Have you ever touched the back of your arms and felt a rough texture, or noticed red bumps on your skin? Chances are it’s keratosis pilaris (KP), colloquially known as “chicken skin.” But don’t be intimidated by the scientific-sounding name — this is one skin condition that’s totally harmless.
Essentially, KP is caused by buildup of dead skin cells that are mildly inflamed. “Keratosis pilaris are small, firm, sometimes red bumps that commonly occur on the back of the arms, legs, and sometimes buttocks and can resemble pimples,” explains Joshua Zeichner, M.D., a dermatologist in New York City.
On the bright side, these bumps aren’t an indicator of a serious skin issue like eczema(which involves your skin being inflamed and itchy) or psoriasis (where your immune system attacks your skin, causing red scaly patches). “Even people who are completely healthy can get these bumps,” Dr. Zeichner explains. “They’re more of a cosmetic issue than anything.”
How long does keratosis pilaris last?
Unfortunately, there is no permanent cure for keratosis pilaris: It is a chronic condition that usually won’t go away with a single treatment. “KP tends to flare with weather shifts, so from summer to fall and winter to spring,” explains Rita Linkner, M.D., a dermatologist at Spring Street Dermatology in NYC.
While many skin conditions are impacted by diet, keratosis pilaris isn’t believed to be one of them. “There is no clear association between diet and the worsening of keratosis pilaris,” Dr. Zeichner says. “However, sugary foods and dairy are generally thought to promote inflammation in the body, so keep that in mind when selecting your snacks.”
What is the best keratosis pilaris treatment?
There are a few things you can do to keep KP at bay:
- Prescription retinoids. “In the office, we can prescribe topical retinoids that normalize the growth of skin cells and help prevent dead ones from accumulating in the pores,” Dr. Zeichner says.
- Resurfacing laser treatments. You can also try a laser treatment to improve the appearance of redness, which often occurs around individual bumps. “Resurfacing lasers may give modest benefits by strengthening the foundation of the skin,” Dr. Zeichner explains, but lasers will not change your genes or prevent cells from sticking together and blocking the pores in the future.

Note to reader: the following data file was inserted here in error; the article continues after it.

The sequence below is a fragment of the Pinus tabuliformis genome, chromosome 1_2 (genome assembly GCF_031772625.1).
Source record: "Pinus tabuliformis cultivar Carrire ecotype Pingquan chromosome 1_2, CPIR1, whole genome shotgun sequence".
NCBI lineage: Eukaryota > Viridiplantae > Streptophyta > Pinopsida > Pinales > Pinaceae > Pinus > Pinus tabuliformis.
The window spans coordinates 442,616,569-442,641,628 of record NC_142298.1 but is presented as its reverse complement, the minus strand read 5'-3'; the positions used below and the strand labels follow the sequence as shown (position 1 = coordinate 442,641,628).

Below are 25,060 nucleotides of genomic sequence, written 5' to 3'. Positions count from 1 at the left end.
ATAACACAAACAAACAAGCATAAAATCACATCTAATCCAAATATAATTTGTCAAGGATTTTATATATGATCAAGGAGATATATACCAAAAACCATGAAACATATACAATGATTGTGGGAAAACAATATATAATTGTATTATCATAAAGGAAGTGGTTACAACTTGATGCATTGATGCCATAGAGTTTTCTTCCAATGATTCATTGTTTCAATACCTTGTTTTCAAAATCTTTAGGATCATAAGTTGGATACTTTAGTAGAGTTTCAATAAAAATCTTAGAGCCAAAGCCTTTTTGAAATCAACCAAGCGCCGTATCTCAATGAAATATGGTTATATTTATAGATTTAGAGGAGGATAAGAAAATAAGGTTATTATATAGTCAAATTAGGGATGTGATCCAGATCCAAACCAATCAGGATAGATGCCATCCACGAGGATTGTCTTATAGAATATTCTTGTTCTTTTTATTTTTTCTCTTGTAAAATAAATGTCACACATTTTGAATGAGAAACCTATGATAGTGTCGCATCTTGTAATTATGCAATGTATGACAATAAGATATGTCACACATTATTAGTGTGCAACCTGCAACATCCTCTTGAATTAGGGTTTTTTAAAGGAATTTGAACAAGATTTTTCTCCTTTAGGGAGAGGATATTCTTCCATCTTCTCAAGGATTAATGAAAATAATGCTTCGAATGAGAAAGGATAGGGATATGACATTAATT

- A curated skincare regimen. “It can take a few weeks to improve with the properly curated skincare routine,” says Dr. Linkner. In order to keep your arms bump-free, you need to be diligent about exfoliation and hydration.
How can I get rid of keratosis pilaris at home?
Dr. Zeichner recommends treating the area with hydrating and exfoliating ingredients, like lactic acid or salicylic acid, to help remove dead skin cells for a smoother texture. Urea is another ingredient that softens rough skin and helps hydrate at the same time. Dr. Linkner also suggests glycolic acid, retinol, and vitamin C used in tandem with proper moisturizers. Just remember to avoid over-exfoliating, which can lead to irritation and worsen KP.
And no matter how much you may be tempted, avoid picking at the bumps, which can lead to inflammation, scabbing, and marks or scars that are more prominent than the keratosis pilaris itself. Here are the best products to treat keratosis pilaris at home, according to dermatologists:
1. Best Lotion for Keratosis Pilaris
This Vaseline formula’s “cocoa and shea butters are excellent emollients to help soften the rough cells on the surface of skin and minimize the appearance of keratosis pilaris,” Dr. Zeichner says. “The light lotion is easy to spread over large body surface areas.”
2. Best Keratosis Pilaris Treatment for Arms
Another favorite of Dr. Zeichner’s, this AmLaction lotion “contains lactic acid, a gentle alpha hydroxy acid that helps remove rough cells from the skin and within the follicles,” he explains.
3. Best Keratosis Pilaris Treatment for Face
Inn Beauty Project’s exfoliating toner can be used daily without irritating the skin and improves the appearance of the facial bumps seen in keratosis pilaris. “The blend of six different hydroxy acids work together to give an incredible exfoliating benefit,” Dr. Zeichner says.
4. Best Keratosis Pilaris Treatment with Urea
Dr. Zeichner is a big fan of this multi-tasking Aveeno oil, which contains urea, a moisturizing ingredient that helps the skin shed dead cells, and soothing oat extract to soften and hydrate skin.
5. Best Exfoliator for Keratosis Pilaris
Dr. Linkner stresses the importance of both exfoliating and hydrating skin when treating KP. She loves that this Rodan + Fields face scrub includes vitamin C, which can make for an even stronger improvement in the tactile feel of the keratosis pilaris bumps.
6. Best Body Wash for Keratosis Pilaris
This popular Dove body wash uses ultra gentle manual exfoliators to remove dead cells from the surface of skin. “It contains the same types of ingredients found in traditional moisturizers, so it hydrates while it exfoliates and cleanses,” Dr. Zeichner says.
7. Best Face Wash for Keratosis Pilaris
Good news: you can use the same type of facial cleansers to minimize the appearance of pores and to treat keratosis pilaris, like this one from Neutrogena. “I love that this cleanser contains glycolic and salicylic acids to remove excess oil and dead cells from the skin and can be used both on your face and body,” Dr. Zeichner says.
8. Best Balm for Keratosis Pilaris
Dr. Linkner recommends using this Vaseline jelly stick, a GH Beauty Award winner, for hard-to-reach areas where keratosis pilaris originates like the outer thighs and buttocks. “This is great for those who flare as it utilizes Vaseline’s hydration powers in helping to nourish the skin during breakouts,” she says.